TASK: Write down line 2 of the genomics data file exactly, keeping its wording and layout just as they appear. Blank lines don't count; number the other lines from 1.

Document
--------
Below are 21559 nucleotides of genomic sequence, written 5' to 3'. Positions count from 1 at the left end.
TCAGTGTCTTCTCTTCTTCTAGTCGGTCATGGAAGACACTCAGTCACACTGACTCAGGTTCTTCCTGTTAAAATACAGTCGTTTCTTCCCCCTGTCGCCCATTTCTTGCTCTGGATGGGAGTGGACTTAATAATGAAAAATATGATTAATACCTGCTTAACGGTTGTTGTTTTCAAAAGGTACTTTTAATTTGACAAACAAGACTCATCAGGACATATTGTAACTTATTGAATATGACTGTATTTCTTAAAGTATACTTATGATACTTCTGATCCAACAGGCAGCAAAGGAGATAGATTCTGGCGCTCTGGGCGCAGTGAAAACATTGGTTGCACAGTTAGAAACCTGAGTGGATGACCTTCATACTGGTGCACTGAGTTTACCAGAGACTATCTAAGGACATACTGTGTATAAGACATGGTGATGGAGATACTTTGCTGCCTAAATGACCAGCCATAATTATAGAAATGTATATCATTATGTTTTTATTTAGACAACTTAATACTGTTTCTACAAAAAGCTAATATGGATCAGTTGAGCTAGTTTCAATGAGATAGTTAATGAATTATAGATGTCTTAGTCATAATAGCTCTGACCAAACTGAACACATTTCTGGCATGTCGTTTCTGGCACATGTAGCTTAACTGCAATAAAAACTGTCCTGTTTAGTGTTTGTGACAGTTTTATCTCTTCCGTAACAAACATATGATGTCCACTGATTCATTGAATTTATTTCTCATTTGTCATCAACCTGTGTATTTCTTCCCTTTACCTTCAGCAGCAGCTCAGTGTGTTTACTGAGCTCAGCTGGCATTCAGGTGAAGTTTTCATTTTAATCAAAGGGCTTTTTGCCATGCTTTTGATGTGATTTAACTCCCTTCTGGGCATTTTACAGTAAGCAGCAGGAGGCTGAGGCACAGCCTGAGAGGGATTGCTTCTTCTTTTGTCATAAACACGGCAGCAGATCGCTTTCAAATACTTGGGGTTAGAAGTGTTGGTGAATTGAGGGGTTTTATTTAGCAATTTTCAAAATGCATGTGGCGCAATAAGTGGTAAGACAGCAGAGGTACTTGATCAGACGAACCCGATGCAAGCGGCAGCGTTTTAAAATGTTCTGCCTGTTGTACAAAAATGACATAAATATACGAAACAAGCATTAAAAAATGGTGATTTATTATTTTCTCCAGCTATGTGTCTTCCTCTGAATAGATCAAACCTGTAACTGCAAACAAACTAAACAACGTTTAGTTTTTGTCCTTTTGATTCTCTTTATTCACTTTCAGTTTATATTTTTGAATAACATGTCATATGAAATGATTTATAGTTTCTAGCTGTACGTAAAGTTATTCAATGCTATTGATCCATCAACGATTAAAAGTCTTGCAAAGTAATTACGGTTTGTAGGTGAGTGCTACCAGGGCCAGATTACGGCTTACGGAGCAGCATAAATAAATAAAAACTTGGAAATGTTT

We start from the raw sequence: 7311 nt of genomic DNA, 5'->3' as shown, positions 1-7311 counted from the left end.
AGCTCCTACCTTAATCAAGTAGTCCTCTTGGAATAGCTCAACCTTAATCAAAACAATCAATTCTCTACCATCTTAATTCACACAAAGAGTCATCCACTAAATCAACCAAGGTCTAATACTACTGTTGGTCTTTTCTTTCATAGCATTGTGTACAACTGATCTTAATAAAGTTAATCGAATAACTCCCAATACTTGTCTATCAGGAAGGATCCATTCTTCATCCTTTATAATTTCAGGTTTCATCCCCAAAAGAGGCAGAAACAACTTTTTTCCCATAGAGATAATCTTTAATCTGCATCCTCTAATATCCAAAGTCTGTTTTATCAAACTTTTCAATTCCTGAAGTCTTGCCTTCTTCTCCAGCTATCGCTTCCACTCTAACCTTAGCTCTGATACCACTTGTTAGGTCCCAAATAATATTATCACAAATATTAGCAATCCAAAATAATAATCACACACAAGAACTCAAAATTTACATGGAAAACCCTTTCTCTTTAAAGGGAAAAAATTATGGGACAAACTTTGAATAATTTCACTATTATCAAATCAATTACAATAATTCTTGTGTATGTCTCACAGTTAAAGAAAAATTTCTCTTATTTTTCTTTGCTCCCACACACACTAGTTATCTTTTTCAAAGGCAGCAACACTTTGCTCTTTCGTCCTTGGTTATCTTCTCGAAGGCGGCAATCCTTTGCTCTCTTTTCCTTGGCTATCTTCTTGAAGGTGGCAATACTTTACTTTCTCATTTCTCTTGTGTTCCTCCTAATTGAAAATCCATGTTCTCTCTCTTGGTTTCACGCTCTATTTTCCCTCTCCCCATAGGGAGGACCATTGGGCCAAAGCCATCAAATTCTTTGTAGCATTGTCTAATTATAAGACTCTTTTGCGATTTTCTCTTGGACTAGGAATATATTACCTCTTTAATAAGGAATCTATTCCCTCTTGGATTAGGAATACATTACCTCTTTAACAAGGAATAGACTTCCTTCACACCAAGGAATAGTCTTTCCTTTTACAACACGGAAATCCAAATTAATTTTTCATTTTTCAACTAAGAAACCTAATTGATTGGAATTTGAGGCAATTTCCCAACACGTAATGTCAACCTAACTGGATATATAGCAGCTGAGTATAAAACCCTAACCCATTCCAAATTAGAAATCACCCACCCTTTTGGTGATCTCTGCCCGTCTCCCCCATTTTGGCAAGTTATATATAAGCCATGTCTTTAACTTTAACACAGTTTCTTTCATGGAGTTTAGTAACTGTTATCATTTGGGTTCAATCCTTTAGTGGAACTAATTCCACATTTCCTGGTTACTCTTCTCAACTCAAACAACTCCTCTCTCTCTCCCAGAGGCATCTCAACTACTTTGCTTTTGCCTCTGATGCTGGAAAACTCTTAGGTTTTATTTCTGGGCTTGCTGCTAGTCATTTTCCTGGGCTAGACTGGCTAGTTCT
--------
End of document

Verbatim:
TCAGTGTCTTCTCTTCTTCTAGTCGGTCATGGAAGACACTCAGTCACACTGACTCAGGTTCTTCCTGTTAAAATACAGTCGTTTCTTCCCCCTGTCGCCCATTTCTTGCTCTGGATGGGAGTGGACTTAATAATGAAAAATATGATTAATACCTGCTTAACGGTTGTTGTTTTCAAAAGGTACTTTTAATTTGACAAACAAGACTCATCAGGACATATTGTAACTTATTGAATATGACTGTATTTCTTAAAGTATACTTATGATACTTCTGATCCAACAGGCAGCAAAGGAGATAGATTCTGGCGCTCTGGGCGCAGTGAAAACATTGGTTGCACAGTTAGAAACCTGAGTGGATGACCTTCATACTGGTGCACTGAGTTTACCAGAGACTATCTAAGGACATACTGTGTATAAGACATGGTGATGGAGATACTTTGCTGCCTAAATGACCAGCCATAATTATAGAAATGTATATCATTATGTTTTTATTTAGACAACTTAATACTGTTTCTACAAAAAGCTAATATGGATCAGTTGAGCTAGTTTCAATGAGATAGTTAATGAATTATAGATGTCTTAGTCATAATAGCTCTGACCAAACTGAACACATTTCTGGCATGTCGTTTCTGGCACATGTAGCTTAACTGCAATAAAAACTGTCCTGTTTAGTGTTTGTGACAGTTTTATCTCTTCCGTAACAAACATATGATGTCCACTGATTCATTGAATTTATTTCTCATTTGTCATCAACCTGTGTATTTCTTCCCTTTACCTTCAGCAGCAGCTCAGTGTGTTTACTGAGCTCAGCTGGCATTCAGGTGAAGTTTTCATTTTAATCAAAGGGCTTTTTGCCATGCTTTTGATGTGATTTAACTCCCTTCTGGGCATTTTACAGTAAGCAGCAGGAGGCTGAGGCACAGCCTGAGAGGGATTGCTTCTTCTTTTGTCATAAACACGGCAGCAGATCGCTTTCAAATACTTGGGGTTAGAAGTGTTGGTGAATTGAGGGGTTTTATTTAGCAATTTTCAAAATGCATGTGGCGCAATAAGTGGTAAGACAGCAGAGGTACTTGATCAGACGAACCCGATGCAAGCGGCAGCGTTTTAAAATGTTCTGCCTGTTGTACAAAAATGACATAAATATACGAAACAAGCATTAAAAAATGGTGATTTATTATTTTCTCCAGCTATGTGTCTTCCTCTGAATAGATCAAACCTGTAACTGCAAACAAACTAAACAACGTTTAGTTTTTGTCCTTTTGATTCTCTTTATTCACTTTCAGTTTATATTTTTGAATAACATGTCATATGAAATGATTTATAGTTTCTAGCTGTACGTAAAGTTATTCAATGCTATTGATCCATCAACGATTAAAAGTCTTGCAAAGTAATTACGGTTTGTAGGTGAGTGCTACCAGGGCCAGATTACGGCTTACGGAGCAGCATAAATAAATAAAAACTTGGAAATGTTT